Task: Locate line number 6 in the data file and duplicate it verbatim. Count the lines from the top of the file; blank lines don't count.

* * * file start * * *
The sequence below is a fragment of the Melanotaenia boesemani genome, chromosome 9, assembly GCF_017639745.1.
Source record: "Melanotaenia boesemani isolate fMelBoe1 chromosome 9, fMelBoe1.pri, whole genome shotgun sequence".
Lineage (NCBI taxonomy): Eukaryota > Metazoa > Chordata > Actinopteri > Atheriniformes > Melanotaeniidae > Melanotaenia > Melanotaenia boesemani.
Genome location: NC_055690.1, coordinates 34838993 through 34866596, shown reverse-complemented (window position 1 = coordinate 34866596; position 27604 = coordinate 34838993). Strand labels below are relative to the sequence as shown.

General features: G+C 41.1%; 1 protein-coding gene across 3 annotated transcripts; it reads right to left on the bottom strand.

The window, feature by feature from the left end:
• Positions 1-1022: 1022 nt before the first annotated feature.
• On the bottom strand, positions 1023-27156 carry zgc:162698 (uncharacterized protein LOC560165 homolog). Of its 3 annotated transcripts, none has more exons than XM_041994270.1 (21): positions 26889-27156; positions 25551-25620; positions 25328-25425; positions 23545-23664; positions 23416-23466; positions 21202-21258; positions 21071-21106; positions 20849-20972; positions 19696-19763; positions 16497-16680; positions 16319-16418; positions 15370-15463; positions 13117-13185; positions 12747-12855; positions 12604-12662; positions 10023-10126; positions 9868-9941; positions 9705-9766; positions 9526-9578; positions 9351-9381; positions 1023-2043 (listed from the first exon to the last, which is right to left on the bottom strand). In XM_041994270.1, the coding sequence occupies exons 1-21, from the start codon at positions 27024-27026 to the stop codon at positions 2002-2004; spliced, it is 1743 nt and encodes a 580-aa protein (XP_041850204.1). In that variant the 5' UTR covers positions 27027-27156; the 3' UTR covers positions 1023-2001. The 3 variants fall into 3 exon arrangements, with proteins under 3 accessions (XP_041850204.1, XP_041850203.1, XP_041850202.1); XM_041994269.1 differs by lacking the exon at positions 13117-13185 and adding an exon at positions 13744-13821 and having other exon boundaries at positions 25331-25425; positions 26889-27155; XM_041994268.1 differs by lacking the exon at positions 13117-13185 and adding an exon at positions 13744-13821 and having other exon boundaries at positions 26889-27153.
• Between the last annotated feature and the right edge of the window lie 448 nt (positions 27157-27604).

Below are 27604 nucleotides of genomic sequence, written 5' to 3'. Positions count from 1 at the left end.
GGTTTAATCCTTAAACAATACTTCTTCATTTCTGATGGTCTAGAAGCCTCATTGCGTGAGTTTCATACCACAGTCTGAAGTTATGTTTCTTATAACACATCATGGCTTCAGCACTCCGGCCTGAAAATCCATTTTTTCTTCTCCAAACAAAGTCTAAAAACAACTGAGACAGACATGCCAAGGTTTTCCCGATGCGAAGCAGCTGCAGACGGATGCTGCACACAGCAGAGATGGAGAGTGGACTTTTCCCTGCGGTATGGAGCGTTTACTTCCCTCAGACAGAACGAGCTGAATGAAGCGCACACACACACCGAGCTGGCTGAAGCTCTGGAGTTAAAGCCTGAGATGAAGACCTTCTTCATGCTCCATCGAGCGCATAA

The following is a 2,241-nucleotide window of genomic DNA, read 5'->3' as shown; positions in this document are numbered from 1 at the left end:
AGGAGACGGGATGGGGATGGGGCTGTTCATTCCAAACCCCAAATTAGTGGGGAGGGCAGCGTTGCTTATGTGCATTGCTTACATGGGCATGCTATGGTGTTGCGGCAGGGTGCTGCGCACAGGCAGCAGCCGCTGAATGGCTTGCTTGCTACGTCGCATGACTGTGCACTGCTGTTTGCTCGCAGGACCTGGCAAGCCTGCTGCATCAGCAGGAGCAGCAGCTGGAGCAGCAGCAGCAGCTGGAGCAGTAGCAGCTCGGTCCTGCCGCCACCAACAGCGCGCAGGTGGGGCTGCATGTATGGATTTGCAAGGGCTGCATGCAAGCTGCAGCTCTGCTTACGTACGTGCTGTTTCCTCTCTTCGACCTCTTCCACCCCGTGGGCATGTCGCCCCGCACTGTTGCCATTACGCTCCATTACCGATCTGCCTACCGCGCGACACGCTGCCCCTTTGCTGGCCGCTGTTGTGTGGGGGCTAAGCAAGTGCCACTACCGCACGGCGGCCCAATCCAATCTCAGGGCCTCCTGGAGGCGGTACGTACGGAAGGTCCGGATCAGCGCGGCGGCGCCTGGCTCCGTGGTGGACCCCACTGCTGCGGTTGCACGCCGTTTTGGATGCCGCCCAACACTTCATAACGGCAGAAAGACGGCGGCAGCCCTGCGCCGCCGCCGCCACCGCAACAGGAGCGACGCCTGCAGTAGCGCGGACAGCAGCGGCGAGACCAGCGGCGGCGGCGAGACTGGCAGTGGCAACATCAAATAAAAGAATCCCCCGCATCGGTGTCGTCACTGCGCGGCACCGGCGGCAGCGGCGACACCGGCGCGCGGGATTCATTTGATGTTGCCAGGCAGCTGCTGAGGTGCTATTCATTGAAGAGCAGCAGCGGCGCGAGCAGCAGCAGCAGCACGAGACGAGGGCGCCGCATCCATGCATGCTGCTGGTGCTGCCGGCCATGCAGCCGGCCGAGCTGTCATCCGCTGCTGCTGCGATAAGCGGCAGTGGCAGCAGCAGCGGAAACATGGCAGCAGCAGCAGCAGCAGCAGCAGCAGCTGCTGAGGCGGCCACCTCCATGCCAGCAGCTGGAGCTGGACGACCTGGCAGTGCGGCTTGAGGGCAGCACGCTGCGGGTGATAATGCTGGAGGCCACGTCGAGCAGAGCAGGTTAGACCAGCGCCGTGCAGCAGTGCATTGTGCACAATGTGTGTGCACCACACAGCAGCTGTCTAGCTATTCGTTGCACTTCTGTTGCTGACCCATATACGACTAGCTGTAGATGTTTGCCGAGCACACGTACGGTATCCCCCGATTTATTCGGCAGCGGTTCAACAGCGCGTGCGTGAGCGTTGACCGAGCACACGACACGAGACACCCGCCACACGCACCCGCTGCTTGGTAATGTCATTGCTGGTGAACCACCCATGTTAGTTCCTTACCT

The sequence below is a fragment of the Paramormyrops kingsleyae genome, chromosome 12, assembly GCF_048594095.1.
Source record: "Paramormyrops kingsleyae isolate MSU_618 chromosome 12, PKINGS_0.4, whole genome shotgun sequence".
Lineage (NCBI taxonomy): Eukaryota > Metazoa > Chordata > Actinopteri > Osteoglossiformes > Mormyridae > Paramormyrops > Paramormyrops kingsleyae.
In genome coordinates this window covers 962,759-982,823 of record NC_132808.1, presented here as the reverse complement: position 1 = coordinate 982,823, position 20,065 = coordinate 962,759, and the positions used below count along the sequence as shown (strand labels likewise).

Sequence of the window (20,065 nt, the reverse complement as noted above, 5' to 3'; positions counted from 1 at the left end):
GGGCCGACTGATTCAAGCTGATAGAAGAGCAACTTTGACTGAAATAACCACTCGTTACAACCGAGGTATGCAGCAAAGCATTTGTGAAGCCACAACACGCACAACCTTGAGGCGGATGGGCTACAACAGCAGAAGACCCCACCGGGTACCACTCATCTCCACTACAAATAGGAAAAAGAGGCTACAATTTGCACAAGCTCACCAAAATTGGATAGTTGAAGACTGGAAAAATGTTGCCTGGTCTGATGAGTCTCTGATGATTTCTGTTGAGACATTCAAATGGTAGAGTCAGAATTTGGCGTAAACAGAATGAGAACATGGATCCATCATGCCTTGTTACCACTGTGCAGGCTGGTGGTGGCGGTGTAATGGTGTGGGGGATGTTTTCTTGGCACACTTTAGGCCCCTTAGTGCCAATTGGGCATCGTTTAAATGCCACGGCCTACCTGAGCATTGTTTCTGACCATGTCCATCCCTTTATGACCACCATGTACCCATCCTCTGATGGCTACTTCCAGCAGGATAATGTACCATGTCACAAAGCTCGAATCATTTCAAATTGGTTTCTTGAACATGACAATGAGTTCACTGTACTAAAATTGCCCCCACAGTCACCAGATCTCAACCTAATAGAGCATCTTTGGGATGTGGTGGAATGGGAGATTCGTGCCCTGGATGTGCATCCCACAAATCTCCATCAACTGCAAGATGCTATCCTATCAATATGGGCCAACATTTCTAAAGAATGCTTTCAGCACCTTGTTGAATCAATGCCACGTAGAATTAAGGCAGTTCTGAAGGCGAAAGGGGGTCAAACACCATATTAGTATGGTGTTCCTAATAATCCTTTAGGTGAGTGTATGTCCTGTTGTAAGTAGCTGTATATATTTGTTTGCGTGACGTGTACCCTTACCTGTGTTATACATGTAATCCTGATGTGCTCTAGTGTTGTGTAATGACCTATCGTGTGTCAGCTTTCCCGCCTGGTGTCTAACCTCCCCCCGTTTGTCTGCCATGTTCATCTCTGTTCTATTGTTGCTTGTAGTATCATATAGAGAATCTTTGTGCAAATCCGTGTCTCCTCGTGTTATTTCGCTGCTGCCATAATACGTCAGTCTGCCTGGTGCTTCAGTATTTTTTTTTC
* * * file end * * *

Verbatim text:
The window, feature by feature from the left end: